The Oncobiology of the ProstateEdited By
- D.P. Wood, Department of Urology, Wayne State University, Detroit, MI, USA
- K.V. Honn, Department of Radiation Oncology, Wayne State University, Detroit, MI, USA
Prostate cancer (PCa) is the most common newly diagnosed cancer among men in the United States today. With the advent of the prostate-specific antigen (PSA) test, the number of newly diagnosed cases has increased tremendously. The rates of PCa have increased so dramatically over the last decade that the age-adjusted incidence rate of PCa is no greater than that for any other cancer among men in the United States. Although PCa rates have risen steadily since 1973, there has been a dramatic acceleration in the late 1980s which has been associated with the introduction and use of PSA for screening and early detection. There is now some evidence that the rates may be levelling off and even decreasing in some areas. After lung cancer, PCa is the leading cause of death due to cancer in men in the United States. Although PCa can occur in younger men, it is essentially a cancer of elderly men. The highest rates of PCa in the world occur among African-American men in the United States. African-Americans have higher rates than Caucasians at all age levels in the United States, and adjusting for social-economic status does not appear to account for this difference to any appreciable extent. There is no clear reason why PCa rates are so much greater among African-Americans compared with Caucasians in the United States. The reported rates in Africans are substantially lower than those of an African-American, suggesting that environmental factors have an influence on PCa. In spite of this substantial impact on our society. PCa remains a relatively understudied disease, with an essentially unknown etiology.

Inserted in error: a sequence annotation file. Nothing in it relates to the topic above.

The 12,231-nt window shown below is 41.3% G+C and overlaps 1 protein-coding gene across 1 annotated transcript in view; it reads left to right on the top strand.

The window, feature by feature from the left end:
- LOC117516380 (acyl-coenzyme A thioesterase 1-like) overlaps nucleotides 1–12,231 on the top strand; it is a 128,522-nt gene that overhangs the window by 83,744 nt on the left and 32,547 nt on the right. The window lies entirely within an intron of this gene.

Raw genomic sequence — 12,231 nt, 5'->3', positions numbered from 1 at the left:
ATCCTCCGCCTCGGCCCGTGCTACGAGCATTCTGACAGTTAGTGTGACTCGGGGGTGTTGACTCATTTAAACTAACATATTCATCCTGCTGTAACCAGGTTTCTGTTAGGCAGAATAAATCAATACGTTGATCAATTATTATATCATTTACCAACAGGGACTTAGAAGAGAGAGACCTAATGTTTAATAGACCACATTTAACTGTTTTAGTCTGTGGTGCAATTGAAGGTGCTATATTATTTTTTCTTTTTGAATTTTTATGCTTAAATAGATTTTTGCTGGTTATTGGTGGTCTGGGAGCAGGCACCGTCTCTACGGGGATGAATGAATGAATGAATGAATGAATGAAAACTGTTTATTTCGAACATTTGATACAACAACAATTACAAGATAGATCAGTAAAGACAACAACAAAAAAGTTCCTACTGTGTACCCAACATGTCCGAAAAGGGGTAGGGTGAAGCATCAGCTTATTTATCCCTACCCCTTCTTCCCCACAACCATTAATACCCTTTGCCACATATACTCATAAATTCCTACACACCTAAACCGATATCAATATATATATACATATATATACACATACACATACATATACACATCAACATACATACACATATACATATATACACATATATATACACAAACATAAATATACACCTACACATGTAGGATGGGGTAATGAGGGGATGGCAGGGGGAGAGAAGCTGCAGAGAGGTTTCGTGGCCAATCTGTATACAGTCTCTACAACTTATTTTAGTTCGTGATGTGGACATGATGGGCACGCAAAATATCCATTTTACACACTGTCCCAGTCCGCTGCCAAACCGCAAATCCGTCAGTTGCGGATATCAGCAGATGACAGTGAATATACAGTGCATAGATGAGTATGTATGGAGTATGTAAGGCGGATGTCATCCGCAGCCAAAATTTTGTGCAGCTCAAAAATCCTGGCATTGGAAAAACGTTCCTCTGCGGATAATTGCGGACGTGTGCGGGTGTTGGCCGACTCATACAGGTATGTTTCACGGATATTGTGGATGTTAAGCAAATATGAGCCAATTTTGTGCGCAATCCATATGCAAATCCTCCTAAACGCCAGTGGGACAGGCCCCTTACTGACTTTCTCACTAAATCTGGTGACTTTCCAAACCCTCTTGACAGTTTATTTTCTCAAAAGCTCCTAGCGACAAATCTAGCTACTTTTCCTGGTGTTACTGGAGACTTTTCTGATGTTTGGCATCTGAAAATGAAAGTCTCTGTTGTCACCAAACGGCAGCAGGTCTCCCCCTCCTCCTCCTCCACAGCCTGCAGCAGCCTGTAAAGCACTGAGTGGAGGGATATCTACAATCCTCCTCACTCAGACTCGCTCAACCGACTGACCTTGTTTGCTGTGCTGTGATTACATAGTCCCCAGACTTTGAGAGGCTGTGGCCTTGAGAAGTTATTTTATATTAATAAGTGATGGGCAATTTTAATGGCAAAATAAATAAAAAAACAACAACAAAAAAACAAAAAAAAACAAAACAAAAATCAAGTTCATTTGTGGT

The reviews contained in this book are by no means exhaustive. We have, however, attempted to provide information regarding the pathology of prostate cancer, the status of diagnostic and prognostic markers, as well as a discussion of our understanding of the molecular basis for the disease. The biology of prostate cancer is covered with a discussion on the role of apoptosis in prostate cancer and the suggestion of it being the target for new therapeutic development, as well as the role played by integrins and angiogenesis. The status of current therapies, both hormonal and chemotherapy, are also discussed. This volume should provide a useful background for individuals wishing to commence an in-depth understanding of prostate cancer.
Advances in Oncobiology
Published: December 2000
- Contents. List of Contributors. Introduction (D.P. Wood, Jr. and K.V. Honn). Pathology of Prostate Cancer (D.J. Grignon and W.A. Sakr). Animal Model Systems for the Study of Prostate Cancer (M.L. Cher, J. Harb, and J. Nemeth). Tumor Markers for Prostate Cancer (X. Gao and K.V. Honn). Molecular Biology of Prostate Cancer: Tumor Suppressor Genes (X. Gao and K.V. Honn). Apoptosis and Prostate Cancer (K. Tang and K.V. Honn). Angiogenesis in Prostate Cancer (D. Nie and K.V. Honn). Molecular Progression of Prostate Cancer (S. Sirvastava and J.W. Moul). Biology of Prostate Cancer Bone Marrow Metastasis (J.A. Nemeth and M.L. Cher). Integrins in Prostate Cancer Metastasis (M. Trikha and K.V. Honn). Neoadjuvant Hormonal Therapy Prior to Radical Prostatectomy: Promises and Pitfalls (M.E. Gleave and S.L. Goldenberg). Current Management of Hormone-Refractory Prostate Cancer (O. Sartor and W.D. Figg). Index.